• 2018-07
  • 2018-10
  • 2018-11
  • CD BMSCs formed heterotopic bone in


    CD34+ BMSCs formed heterotopic bone in vivo which corroborate their enrichment in osteoprogenitors. While in the present study, we employed CD34 as a marker that defines a specific lineage within BMSCs, it is plausible that CD34 plays a role in osteoblast differentiation. CD34 plays an important role in hematopoietic stem cell (HSC) biology as demonstrated in CD34 deficient mice that exhibits enhanced proliferation and blocked differentiation of hematopoietic progenitor order Cy5.5 NHS ester (Nielsen and McNagny, 2008). Few studies have investigated the role of CD34 in BMSCs biology (Lin et al., 2012). Comparing CD34− versus CD34+ cells derived from cultured murine BMSCs revealed a correlation between CD34 expression and vasculogenic and angiogenic capacity in vivo (Copland et al., 2008). Also, in humans, the angiogenesis-related genes were significantly enriched in CD34+ cells (Suga et al., 2009).
    Conclusions We performed global microarray analysis to compare the transcription profile of CD markers expression during the course of osteoblast and adipocyte differentiation of our previously established osteogenic-committed mBMSCs (mBMSCBone) versus adipogenic-committed mBMSC (mBMSCAdipo) respectively. Our data provide a set of CD markers that distinguish osteoprogenitor versus adipoprogenitor populations derived from mBMSCs. Among these markers, we have identified CD34 as a potential single surface marker for isolating a homogenous population of osteoprogenitors from mouse BMSCs.
    Conflicts of interest
    Acknowledgments AA has received a PhD fellowship from the Saudi Cultural Mission in Germany and Ministry of Higher Education, Saudi Arabia. This work was supported by a grant from the Lundbeck Foundation (10224329) and Odense University Hospital (10211924), Odense, Denmark. The authors are grateful to Nicholas Ditzel, Inger Anderson and Lone Christiansen for their excellent technical assistance.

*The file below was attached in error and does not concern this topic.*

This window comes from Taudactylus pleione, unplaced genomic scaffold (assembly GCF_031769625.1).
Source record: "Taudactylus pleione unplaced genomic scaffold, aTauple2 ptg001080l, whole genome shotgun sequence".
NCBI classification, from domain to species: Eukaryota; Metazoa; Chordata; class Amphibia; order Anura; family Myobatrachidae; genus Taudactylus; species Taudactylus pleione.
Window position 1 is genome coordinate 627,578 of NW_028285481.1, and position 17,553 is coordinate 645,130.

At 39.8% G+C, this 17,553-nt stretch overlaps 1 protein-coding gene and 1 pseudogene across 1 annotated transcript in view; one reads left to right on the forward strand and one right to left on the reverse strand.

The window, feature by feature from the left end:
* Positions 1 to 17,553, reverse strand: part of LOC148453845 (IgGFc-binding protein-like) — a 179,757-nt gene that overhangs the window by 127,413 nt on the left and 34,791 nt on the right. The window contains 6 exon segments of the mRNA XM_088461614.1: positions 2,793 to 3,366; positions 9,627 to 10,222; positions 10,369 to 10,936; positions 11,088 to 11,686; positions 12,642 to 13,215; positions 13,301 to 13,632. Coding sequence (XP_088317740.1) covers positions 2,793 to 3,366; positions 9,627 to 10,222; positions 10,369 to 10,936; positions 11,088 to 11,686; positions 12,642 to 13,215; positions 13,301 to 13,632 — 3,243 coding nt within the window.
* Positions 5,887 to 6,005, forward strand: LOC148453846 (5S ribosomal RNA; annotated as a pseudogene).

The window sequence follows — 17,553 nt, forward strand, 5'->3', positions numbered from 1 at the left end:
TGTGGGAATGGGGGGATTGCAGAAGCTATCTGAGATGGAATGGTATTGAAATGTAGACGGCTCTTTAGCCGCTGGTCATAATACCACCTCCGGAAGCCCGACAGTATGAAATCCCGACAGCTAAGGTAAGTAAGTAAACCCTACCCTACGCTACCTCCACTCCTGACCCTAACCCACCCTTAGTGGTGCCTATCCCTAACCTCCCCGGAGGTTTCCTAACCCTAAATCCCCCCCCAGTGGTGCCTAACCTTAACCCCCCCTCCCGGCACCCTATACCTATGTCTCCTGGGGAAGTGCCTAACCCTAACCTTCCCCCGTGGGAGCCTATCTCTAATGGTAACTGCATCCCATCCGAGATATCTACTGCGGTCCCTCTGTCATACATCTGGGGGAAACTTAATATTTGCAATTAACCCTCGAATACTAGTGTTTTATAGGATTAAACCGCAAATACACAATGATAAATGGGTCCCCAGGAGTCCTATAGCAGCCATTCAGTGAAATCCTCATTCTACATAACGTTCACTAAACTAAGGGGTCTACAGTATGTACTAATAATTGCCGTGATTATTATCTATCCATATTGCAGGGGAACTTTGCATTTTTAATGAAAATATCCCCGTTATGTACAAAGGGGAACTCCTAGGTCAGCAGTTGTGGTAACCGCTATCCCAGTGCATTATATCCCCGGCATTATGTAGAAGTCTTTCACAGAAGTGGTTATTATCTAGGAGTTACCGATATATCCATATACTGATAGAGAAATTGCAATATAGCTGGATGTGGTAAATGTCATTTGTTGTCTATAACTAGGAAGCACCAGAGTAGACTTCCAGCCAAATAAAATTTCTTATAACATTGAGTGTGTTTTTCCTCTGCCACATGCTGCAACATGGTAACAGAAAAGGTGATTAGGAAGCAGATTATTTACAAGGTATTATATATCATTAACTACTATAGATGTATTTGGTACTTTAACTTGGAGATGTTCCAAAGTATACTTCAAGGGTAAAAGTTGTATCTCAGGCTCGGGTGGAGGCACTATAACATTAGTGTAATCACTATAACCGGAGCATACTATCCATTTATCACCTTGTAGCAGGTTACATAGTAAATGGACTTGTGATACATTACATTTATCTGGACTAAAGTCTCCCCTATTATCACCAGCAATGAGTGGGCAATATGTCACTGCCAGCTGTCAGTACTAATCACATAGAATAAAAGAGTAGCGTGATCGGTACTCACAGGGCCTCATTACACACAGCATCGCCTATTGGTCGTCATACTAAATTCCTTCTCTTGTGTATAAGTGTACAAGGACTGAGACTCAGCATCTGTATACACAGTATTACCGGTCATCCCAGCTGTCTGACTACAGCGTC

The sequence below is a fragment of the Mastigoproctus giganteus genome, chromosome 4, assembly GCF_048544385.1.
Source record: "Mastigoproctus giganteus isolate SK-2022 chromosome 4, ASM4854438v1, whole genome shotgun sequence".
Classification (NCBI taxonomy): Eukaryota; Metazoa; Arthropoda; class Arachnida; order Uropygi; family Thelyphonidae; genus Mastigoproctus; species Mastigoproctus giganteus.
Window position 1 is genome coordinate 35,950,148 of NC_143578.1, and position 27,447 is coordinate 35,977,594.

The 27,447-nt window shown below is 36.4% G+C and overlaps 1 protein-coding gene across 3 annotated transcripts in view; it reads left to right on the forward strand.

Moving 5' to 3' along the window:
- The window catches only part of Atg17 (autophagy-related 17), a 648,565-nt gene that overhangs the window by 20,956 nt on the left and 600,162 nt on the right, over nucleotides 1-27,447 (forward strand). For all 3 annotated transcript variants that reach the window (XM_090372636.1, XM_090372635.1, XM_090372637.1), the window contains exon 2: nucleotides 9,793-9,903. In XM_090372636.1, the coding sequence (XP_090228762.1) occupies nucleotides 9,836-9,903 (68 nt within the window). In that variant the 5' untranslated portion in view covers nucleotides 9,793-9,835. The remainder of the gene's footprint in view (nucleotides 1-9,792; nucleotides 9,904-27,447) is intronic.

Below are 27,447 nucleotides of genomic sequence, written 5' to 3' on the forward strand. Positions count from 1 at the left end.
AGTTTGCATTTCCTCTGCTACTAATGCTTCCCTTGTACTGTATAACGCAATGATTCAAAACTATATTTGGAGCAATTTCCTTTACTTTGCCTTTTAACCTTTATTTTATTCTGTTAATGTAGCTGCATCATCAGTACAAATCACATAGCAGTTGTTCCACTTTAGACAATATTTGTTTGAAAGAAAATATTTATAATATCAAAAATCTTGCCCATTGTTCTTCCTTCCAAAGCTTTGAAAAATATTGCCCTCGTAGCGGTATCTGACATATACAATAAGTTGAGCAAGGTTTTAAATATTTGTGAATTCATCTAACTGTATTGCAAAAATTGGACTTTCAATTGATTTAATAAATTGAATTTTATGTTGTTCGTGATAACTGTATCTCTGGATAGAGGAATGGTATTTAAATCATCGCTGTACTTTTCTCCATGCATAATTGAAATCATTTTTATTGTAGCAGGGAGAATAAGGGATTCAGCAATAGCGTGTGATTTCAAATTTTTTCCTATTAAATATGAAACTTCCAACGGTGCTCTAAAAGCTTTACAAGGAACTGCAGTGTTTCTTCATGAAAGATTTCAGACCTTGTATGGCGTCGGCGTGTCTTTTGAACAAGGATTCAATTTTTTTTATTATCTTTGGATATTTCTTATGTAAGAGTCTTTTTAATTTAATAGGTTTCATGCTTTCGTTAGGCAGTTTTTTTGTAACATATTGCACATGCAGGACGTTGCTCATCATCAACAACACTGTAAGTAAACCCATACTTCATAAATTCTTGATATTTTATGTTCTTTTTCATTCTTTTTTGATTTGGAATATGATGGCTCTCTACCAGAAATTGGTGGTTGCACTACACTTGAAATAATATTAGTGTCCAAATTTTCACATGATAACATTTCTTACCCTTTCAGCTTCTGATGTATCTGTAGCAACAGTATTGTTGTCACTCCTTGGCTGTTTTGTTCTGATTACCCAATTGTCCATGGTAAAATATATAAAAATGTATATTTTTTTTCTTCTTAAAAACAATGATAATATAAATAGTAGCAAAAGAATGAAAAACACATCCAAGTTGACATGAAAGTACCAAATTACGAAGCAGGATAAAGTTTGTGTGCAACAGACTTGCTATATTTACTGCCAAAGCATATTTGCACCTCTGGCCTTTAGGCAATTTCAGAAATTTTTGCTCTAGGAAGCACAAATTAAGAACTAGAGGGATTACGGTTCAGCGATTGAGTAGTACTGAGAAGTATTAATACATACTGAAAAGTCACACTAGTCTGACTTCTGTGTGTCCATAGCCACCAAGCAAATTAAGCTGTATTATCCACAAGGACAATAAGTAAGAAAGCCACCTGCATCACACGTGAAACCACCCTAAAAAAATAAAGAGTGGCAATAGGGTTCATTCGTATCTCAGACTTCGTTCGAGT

Introduction Amyotrophic lateral sclerosis (ALS) is a fatal neurodegenerative disease characterized by death of both upper and lower motor neurons (MNs) (Beckman et al., 2001). About 90% of ALS cases are sporadic. The remaining 10% of cases are classified as familial ALS (FALS), which is characterized by mutations in genes including superoxide dismutase 1 (SOD1), transactive response DNA-binding protein 43kDa (TARDBP, TDP-43), fused in sarcoma (FUS) and chromosome 9 open reading frame 72 (C9ORF72) (Rosen et al., 1993) (Neumann et al., 2006) (Vance et al., 2009) (Renton et al., 2011). Approximately 20% of FALS cases are caused by mutations in the SOD1 gene, and over a hundred SOD1 mutations have been reported to date (Renton et al., 2014). The average age at onset of SOD1-related ALS (SOD1-ALS) is 55years; the primary hallmark of both SOD1-ALS and other forms of the disease is death of MNs leading to muscle weakness (Lyall et al., 2001) (Millecamps et al., 2010) (Bruijn et al., 2004). Riluzole is the drug approved for the treatment of ALS, and is effective in the extension of the patient\'s lifetime for a relatively limited duration. Hence, there is a great demand for more efficacious drugs. Although many candidate drugs for ALS have been discovered using animal models, almost all of these drugs have failed clinical trials, potentially because of species differences in drug responses among rodents and human beings (Glicksman, 2011) (Limpert et al., 2013). Human pluripotent stem cell (hPSCs)-based disease models are promising tools to overcome the problems associated with species differences. Recently, studies reported cellular ALS models that used hPSCs including human embryonic stem cells (hESCs) and induced pluripotent stem cell (iPSCs). Using these models, MN death was observed, indicating an ALS phenotype (Wada et al., 2012) (Bilican et al., 2012). Additionally, new drug candidates, kenpaullone and anacardic acid were discovered (Egawa et al., 2012; Yang et al., 2013). However, because these models do not generally have an identical genetic background, it is difficult to accurately compare results among the various mutations in ALS-related genes.